Signs for the Times
MIT3110 - 15 credits
MIT3210 - 20 credits
We are surrounded by signs. By looking at all sorts of signs, such as what we choose to wear, the imagery of advertising, traffic signs or signs showing building facilities, the module will address the way we communicate visually. This will lead to discussions about the display and communication of information using graphical devices and the considerations that have to be given for the information to be portrayed in as clear and politically correct way as possible.
Throughout the module, the emphasis is on the good and bad aspects of design and visual communication, i.e. the function of the sign, rather than on the computer - the computer is regarded merely as a tool for generating images.
Students taking the module will not be expected to be artists, but clearly an interest in graphics and communicating using graphical material is necessary.
The practical side of the course involves learning more advanced (compared to MIT3109 or MIT3209) use of an industry-standard graphic design program (e.g. Illustrator or Inkscape) running on IBM compatible computers. With this program you will produce a number of pieces of design work.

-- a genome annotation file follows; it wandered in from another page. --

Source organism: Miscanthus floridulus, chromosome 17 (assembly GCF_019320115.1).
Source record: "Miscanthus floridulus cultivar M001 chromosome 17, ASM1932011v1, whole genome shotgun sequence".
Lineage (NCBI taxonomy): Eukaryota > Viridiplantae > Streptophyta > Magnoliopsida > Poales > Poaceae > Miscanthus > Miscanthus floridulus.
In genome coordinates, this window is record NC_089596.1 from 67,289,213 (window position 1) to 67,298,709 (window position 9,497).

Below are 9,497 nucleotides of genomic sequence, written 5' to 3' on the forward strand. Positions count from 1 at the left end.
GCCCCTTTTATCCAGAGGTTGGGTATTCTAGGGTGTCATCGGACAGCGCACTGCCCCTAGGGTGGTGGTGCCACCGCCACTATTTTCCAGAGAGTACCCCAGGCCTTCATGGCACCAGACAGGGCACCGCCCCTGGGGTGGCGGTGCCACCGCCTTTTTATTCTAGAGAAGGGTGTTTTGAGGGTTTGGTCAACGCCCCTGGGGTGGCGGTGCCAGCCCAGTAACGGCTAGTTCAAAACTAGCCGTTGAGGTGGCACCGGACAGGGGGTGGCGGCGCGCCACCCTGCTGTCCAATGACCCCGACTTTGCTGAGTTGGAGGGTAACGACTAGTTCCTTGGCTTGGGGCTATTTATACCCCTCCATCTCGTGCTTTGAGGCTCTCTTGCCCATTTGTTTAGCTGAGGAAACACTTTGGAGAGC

You should normally have taken Graphics I (MIT3109 or MIT3209) before starting the module.
Brief Syllabus Plan and Content
The module has both the traditional academic elements of undergraduate modules (lectures, discussion and essay-writing) as well as training in practical skills (learning how to use Illustrator or Inkscape and related hardware).
There are two hours of classes per week:
MIT3104 (15 credits)
Both are submitted as a portfolio during the early part of term 3. There are also optional submission dates during the term when feedback on provisional versions of work can be obtained. See deadlines for more details.
MIT3204 (20 credits)
All are submitted as a portfolio during the early part of term 3. There are also optional submission dates during the term when feedback on provisional versions of work can be obtained. See deadlines for more details.
Treatment of Personal Transferable Skills
The module will encourage students to develop many of the skills associated with self-management, communication, problem-solving and learning in general. In particular students will learn a wide range of graphics-related computing skills, usable in a wide range of other areas.
What you will get from this Module
The experience provided by the module has been shown to add to employment prospects generally and specifically in graphic design and publishing, for it has provided openings for several students into graphic design companies and publishing houses both in England and abroad and has given others places on postgraduate design and publishing courses elsewhere.